Open enrollment for Medicare is October 15 through December 7. This is the time when people who are eligible for Medicare can change their Medicare health plan and prescription drug coverage. Open enrollment for Medicare is different than the open enrollment period for the federal health insurance Marketplace, (November 1 – January 31). Medicare’s open enrollment isn’t part of the marketplace so it’s important to make sure you’re reviewing Medicare plans and not Marketplace options.
At HealthMarkets, our business is to know all of the intricate details of Medicare. When you call a HealthMarkets licensed insurance agent, we’ll walk you through the process of applying for Medicare coverage and help you find the plan that fits your needs. With HealthMarkets on your side, you won’t have to worry about paying a fine for not having health insurance, because we’ll help you get the coverage you need.
As you begin to prepare for Medicare open enrollment, here are the answers to a few questions we get here at HealthMarkets.
Can I buy Medicare supplement insurance (Medigap) or Medicare Part D during open enrollment?
The Marketplace doesn’t offer Medigap or Part D drug plans, so if you’re interested in adding those plans, speak with a HealthMarkets licensed insurance agent during Medicare’s Open Enrollment Period (October 15 through December 7).
I’m 64. Do I need Marketplace coverage until my 65th birthday in the middle of next year?
Yes. You can enroll in Medicare as early as three months before your 65th birthday and until three months after your 65th birthday. When you become eligible for Medicare, you’ll likely want to cancel your Marketplace coverage, because premium tax credits and lower income-based costs for your Marketplace plan will end once your Part A coverage begins.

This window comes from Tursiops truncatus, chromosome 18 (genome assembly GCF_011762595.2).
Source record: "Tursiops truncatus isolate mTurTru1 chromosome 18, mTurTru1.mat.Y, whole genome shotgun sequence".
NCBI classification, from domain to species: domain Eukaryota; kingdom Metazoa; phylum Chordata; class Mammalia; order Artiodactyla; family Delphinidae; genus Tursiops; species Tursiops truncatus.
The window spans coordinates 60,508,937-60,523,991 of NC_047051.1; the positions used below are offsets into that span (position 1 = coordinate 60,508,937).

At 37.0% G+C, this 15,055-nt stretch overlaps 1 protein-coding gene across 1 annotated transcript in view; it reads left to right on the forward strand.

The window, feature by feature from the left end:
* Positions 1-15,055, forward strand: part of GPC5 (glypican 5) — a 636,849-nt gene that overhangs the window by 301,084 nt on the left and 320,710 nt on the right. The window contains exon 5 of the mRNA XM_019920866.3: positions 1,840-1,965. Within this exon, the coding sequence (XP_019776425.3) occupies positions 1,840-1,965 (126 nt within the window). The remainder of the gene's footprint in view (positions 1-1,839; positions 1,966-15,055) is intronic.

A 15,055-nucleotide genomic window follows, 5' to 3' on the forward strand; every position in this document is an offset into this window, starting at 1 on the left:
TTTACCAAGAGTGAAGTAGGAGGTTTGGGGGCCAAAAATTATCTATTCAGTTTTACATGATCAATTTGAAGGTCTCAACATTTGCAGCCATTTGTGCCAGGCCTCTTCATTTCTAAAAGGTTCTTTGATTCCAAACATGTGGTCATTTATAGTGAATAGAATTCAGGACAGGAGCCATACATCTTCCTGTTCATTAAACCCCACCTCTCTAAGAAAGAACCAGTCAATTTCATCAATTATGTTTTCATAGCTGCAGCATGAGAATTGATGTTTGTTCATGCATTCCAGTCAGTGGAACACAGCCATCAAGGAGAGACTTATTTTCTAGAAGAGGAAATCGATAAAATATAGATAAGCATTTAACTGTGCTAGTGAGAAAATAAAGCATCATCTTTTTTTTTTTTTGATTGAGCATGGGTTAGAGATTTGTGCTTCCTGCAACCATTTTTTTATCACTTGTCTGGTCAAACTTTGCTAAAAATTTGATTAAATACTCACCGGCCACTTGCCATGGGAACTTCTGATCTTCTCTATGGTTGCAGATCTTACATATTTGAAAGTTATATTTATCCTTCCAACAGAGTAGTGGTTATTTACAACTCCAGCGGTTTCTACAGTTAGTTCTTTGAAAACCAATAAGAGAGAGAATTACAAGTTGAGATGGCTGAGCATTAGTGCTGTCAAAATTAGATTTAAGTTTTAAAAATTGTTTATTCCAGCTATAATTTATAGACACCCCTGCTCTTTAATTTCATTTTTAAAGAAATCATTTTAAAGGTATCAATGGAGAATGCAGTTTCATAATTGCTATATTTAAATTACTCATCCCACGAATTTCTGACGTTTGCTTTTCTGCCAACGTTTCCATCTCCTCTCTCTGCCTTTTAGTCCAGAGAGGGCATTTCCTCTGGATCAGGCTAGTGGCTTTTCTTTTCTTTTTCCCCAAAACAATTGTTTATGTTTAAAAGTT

If I have Medicare, can I get a plan from the Marketplace instead?
If you pay a premium for Part A, you can drop your Part A and B coverage and choose a Marketplace plan instead. In general, though, you can’t choose a Marketplace plan if you have Medicare. If you get Part A for free, you can drop Medicare, but you will also have to drop your retiree or disability benefits, pay back any retirement or disability benefits you’ve received, and pay back any health costs spent by Medicare.
I retired, but I’m not eligible for Medicare. What do I need to do?
If you have retired and are under the age of 65, you will want to register for coverage through the Marketplace during the Open Enrollment Period from November 1 to January 31. If you have retiree health benefits, then you are considered covered, so you don’t have to worry about paying a fine for not having insurance.
I have retiree coverage. Can I get a Marketplace plan instead?
You can! But if you are enrolled in your retiree coverage, you won’t qualify for premium tax credits or lower costs based on household size and income. If you’re eligible for retiree coverage, but haven’t actually enrolled, then you may still be able to take advantage of these cost savings. If you plan on voluntarily dropping your retiree coverage, you will not qualify for a Special Enrollment Period, so take advantage of the Open Enrollment Period to get your health coverage straightened out for the next year.
There are thousands of plans out there to choose from, and hundreds of variables that factor into your decision. Whether you’re happy with your current plan or interested in switching to a new policy, a HealthMarkets licensed insurance agent can help you narrow down your options. You don’t have to worry about switching doctors or if your medication is covered – we’ll make sure of that for you. And we do it all at no cost to you. If you have any questions about the Open Enrollment Period, the Marketplace, or Medicare, call your local HealthMarkets agent. Health insurance is hard. HealthMarkets makes it easy.